Digital Innovators

Disentangling Linguistic intelligence: Current limitations and future trends in generalisation in Large Language Models

Date: 21 juin 2023 – 12h30-13h30

Disentangling Linguistic intelligence: Current limitations and future trends in generalisation in Large Language Models

The current reported success of large language models is based on computationally (and environmentally) expensive algorithms and prohibitively large amounts of data that are available for only a few, non-representative languages. This limitation reduces the access to natural language processing technology to a few dominant languages and modalities and leads to the development of systems that are not human-like, with great potential for unfairness and bias.

To reach better, possibly human-like, abilities in neural networks' abstraction and generalisation, we need  to develop tasks and data that train the networks  to more complex and compositional linguistic abilities. We identify these abilities as  the intelligent ability to infer patterns of regularities in unstructured data, generalise from few  examples, using abstractions that are valid across possibly very different languages.

We have developed a new set of tasks inspired by IQ intelligence tests. These tasks are developed specifically for language and learn disentangled linguistic representations of underlying linguistic rules of grammar.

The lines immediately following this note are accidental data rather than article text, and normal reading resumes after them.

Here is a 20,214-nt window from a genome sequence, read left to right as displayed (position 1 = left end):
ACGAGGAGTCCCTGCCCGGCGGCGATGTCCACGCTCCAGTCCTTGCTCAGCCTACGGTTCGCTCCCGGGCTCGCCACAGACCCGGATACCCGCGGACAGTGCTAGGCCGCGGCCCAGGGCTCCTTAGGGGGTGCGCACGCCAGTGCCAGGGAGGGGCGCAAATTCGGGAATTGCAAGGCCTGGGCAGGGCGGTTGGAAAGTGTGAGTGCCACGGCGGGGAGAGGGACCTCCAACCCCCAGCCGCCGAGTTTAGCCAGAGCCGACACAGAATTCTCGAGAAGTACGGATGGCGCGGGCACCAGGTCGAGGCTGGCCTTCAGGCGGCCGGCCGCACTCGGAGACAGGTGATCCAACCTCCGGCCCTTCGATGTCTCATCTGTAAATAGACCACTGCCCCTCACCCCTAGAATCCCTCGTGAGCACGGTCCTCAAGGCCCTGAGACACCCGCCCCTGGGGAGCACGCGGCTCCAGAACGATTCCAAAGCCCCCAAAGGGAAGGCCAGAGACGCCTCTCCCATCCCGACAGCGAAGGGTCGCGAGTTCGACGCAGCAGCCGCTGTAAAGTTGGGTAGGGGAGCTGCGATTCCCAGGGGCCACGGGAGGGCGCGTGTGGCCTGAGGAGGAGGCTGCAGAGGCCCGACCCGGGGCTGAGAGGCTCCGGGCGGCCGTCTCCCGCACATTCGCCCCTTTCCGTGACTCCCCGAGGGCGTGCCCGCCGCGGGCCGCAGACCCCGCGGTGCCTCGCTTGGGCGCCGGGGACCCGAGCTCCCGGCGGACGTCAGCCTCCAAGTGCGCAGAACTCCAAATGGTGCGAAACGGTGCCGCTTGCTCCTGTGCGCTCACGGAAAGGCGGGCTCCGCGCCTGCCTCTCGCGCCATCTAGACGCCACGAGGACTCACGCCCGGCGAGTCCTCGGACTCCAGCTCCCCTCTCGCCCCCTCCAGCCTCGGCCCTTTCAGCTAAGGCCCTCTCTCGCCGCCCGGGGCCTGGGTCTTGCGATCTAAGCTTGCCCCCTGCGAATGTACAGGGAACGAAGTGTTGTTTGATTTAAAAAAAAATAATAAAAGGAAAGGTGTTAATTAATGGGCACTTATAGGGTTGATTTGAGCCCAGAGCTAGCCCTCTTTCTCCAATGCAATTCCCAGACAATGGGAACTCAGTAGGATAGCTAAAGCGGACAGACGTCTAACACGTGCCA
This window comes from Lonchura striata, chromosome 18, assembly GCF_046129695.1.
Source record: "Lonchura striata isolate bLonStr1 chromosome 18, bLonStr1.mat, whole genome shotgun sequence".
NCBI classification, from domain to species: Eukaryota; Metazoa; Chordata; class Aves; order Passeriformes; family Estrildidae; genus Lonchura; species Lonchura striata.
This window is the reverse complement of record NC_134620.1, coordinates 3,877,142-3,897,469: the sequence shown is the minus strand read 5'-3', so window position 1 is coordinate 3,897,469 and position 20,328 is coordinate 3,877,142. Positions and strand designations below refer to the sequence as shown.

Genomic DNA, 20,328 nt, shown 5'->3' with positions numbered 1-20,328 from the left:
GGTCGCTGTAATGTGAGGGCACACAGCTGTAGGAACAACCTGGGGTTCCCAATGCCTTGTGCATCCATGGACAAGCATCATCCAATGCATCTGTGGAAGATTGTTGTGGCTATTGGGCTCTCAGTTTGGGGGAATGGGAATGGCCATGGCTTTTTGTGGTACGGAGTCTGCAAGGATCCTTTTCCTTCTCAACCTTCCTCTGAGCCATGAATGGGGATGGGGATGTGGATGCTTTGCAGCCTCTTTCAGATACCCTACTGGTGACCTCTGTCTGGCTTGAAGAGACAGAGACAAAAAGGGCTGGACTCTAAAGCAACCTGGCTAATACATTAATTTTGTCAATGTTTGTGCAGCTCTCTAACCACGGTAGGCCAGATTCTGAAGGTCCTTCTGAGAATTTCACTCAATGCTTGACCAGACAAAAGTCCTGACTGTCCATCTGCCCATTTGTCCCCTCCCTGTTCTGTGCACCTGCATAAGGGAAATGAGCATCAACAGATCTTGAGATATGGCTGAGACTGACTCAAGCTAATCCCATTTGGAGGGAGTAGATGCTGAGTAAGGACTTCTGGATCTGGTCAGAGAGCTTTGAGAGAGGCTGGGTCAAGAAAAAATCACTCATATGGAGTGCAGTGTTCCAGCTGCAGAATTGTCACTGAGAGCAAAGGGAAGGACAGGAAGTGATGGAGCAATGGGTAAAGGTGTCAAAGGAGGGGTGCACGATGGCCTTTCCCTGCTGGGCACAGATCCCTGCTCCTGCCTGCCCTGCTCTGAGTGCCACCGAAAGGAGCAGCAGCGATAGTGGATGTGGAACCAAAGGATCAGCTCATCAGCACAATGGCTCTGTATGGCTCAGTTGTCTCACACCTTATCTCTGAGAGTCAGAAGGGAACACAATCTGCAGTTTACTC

These investigations can lead to three  beneficial improvements of methods and practices: (i) deep, compositional representations would be learnt,  thus reducing needs in data size; (ii) current machine learning methods would be extended to low-resources languages or low-resource modalities and scenarios; (iii) higher-level abstractions would be learnt, avoiding the use of superficial, associative cues that are  the cause of bias and potential harm in the representations learned by current artificial linguistic systems.

Paola Merlo is the head of the interdisciplinary research group Computational Learning and Computational Linguistics (CLCL). The group is concerned with interdisciplinary research combining linguistic modelling with machine learning techniques. She is currently involved in the centre of competence in research on the evolution of language, NCCR Evolving Language, where she develops work on compositionality through computational methods.

Over the years, Prof. Merlo has provided service to the Association for Computational Linguistics, as  past editor of its main journal, Computational Linguistics, as member of several executive committees and as general chair of some of its main conferences. She holds the distinction of  ACL Fellow for pioneering research on foundational problems in the automatic acquisition of structure and meaning.

Prof. Merlo holds a doctorate from the University of Maryland, has been an associate research fellow at the University of Pennsylvania, and has been visiting scholar at Edinburgh, Stanford and Uppsala University.

She has recently been awarded an SNSF Advanced grant, Disentangling Linguistic Intelligence: automatic generalisation of structure and meaning across languages.


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